Truvada for PrEP. Gilead grilled at US congressional hearing

The USA is being charged $70 per pill for a drug, yet tax payers largely funded the research. Thanks to PrEP4All and other activists and politicians supporting the #breakthepatent movement, a hearing put Daniel O’Day, Gilead’s Chief Executive, in the congressional hot seat to be questioned about the “astronomical” pricing.

Here we present a flavour of the debate from the hearing, which exposes the huge flaws in Gilead’s corporate decisions, and links to more stories from around the web.

A congressional hearing questioned the price of Truvada for PrEP in the US. “A phenomenal drug that prevents the transmission of HIV,” as described by Representative Elijah Cummings, Chair of the hearing.

“We now have a drug that has the potential to end the HIV epidemic. This would have been unfathomable at the height of the HIV/AIDS crisis,” said Cummings. “The problem is that Gilead, the company that sells this drug, charges astronomical prices.”

He described how Gilead has raised the price of the drug, “over and over and over and over and over again”, despite having made $36 billion worldwide on this one drug alone, for what the company claims was an investment of $1.1 billion.

“How can our system allow this?” asked Cummings. 

“1.1 million people [in the US] are at high risk of contracting HIV who could benefit from this drug, but only a fraction are getting it.” Cummings describes the pricing as an “abuse” of a monopoly.

He ended his opening statement statement urging O’Day, “[not to] give us the normal rope-a-dope stuff that we usually hear… [instead] we want the prices to come down, we want truth.”

Witnesses to the hearing included physicians, researchers, and other experts. Sitting next to O’Day was Dr. Aaron Lord, physician and PrEP activist.

Lord said he has taken PrEP since 2012 and “no longer has to live in fear”. 

“Despite PrEP’s remarkable efficacy the number of new HIV infections in the US remains the same today as when PrEP was approved in 2012,” Lord stated. He explained how there is a new HIV infection every 15 minutes in the US, yet in Australia, where PrEP costs $8, new infections have been reduced effectively. “The root cause of the problem is price.”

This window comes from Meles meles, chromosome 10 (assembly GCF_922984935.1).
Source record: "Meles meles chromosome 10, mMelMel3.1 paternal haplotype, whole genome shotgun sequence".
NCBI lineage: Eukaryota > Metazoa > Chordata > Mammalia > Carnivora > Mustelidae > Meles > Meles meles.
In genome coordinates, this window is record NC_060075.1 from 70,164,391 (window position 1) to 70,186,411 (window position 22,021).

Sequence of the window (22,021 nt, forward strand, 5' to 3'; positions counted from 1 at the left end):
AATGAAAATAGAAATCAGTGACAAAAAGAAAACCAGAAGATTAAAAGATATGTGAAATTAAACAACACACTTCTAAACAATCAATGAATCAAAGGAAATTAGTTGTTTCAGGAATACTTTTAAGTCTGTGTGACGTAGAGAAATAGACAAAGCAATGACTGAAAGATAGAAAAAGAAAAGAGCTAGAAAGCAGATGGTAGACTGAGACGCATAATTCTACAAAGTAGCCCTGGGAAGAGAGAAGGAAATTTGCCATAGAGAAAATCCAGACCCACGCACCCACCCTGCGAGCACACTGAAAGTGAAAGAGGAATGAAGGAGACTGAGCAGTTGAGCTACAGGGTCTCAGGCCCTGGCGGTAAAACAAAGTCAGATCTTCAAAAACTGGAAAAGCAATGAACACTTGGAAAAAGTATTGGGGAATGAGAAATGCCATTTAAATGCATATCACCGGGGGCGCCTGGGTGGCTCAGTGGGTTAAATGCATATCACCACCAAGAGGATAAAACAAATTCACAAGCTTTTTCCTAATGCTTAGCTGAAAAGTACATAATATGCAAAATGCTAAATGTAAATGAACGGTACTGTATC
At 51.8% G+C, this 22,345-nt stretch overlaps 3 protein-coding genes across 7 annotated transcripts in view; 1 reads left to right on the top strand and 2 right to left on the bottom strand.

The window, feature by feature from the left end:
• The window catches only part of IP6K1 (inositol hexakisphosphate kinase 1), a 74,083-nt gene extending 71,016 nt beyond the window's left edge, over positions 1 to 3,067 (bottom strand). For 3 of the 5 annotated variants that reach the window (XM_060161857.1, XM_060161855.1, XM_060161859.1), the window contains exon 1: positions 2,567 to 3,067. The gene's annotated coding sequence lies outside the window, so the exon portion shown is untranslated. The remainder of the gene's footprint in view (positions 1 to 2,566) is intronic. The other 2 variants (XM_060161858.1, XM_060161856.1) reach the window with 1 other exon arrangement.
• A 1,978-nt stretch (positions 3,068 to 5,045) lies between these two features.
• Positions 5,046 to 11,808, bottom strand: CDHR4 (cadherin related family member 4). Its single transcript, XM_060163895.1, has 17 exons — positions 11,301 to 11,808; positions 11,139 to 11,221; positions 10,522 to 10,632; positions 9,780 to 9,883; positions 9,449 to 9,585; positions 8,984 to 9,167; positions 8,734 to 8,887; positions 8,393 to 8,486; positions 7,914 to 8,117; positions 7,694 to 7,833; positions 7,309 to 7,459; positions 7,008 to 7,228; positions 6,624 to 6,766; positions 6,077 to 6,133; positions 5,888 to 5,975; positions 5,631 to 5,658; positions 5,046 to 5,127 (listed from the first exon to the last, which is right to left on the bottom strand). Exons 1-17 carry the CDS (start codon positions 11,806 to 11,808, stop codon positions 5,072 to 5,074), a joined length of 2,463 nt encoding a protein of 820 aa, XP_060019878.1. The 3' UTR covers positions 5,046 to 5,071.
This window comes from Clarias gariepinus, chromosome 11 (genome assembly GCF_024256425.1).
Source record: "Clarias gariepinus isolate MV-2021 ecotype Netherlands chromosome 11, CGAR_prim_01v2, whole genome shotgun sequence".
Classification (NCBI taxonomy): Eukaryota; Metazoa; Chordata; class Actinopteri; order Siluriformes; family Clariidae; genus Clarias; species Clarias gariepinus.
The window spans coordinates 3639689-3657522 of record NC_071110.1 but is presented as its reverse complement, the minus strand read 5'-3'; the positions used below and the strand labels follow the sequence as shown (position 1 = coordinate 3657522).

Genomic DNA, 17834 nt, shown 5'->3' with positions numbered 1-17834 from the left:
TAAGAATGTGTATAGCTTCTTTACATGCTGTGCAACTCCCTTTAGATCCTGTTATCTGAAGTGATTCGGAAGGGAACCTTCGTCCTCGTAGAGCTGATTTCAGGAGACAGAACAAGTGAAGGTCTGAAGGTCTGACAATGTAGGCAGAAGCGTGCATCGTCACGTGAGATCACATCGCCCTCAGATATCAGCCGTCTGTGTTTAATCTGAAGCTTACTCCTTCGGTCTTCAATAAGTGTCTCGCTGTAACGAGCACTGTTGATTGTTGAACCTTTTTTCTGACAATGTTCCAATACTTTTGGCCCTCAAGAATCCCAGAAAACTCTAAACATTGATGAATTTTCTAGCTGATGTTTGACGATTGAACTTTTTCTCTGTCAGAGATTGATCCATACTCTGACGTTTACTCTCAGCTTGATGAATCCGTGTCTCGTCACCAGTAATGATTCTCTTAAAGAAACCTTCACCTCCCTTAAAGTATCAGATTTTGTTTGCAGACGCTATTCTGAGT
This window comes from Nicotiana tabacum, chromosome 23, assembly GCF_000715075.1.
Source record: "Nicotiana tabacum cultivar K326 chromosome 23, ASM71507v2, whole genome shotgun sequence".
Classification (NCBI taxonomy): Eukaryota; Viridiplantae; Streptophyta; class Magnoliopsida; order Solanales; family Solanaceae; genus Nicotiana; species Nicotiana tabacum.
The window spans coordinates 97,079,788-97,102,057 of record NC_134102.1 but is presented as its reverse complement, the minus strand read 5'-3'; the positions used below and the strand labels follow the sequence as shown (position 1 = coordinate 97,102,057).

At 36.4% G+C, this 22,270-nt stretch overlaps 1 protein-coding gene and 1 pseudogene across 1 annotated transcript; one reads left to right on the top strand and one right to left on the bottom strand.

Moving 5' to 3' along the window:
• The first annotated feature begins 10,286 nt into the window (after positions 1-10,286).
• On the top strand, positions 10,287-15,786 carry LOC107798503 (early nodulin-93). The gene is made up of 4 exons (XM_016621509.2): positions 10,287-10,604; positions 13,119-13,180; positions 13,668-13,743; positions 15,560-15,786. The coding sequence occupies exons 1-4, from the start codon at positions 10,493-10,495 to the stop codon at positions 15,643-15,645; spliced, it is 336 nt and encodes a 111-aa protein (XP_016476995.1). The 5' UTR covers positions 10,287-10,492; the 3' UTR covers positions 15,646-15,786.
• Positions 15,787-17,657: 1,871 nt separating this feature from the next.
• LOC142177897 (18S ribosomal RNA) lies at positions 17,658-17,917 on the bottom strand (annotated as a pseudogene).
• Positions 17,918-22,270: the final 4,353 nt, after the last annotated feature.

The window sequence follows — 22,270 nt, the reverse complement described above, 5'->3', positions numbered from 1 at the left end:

“HIV activists will not stand by”

Lord addressed O’Day directly: “Mr O’Day, we are suffocating under the weight of your company’s pricing. Mr. O’Day, for a figure far less than $2.6 billion, which is what we spend on your egregiously over-priced medication every year, we could have a national, far-reaching PrEP programme, which means every person that needs PrEP could get it… Mr. O’Day, you have given the American people a very bad deal for our money.” 

The total funding needed to get the HIV response back on track has been estimated at $26 billion annually, $10 billion less than what Gilead has made in sales on Truvada alone since 2004.

As Lord explains: “The American people funded the innovation of the molecule; invented its use as PrEP; and funded four clinical trials to prove its efficacy.”

During questioning by representatives, O’Day referred repeatedly to donations and access programs. At one point saying: “If there is a patient out there who cannot access Truvada on the basis of financial means, our programmes are designed to capture them.” 

The treatment gap, with pricing an overwhelming cause, demonstrates that these ‘charitable’ schemes, (while the company simultaneously brings in billions of revenue), do not achieve its claimed goal. We echo Lord in urging Gilead, to create fair, sustainable pricing, so everyone who needs the drug can access it: “Mr. O’Day, we do not ask for your company’s charity or for tax-deductible donations that meet your company’s needs but fail to meet the needs of our communities. Rather we ask Mr. O’Day, why not lower the price of Truvada to $15 per month, right here, today, at this hearing?”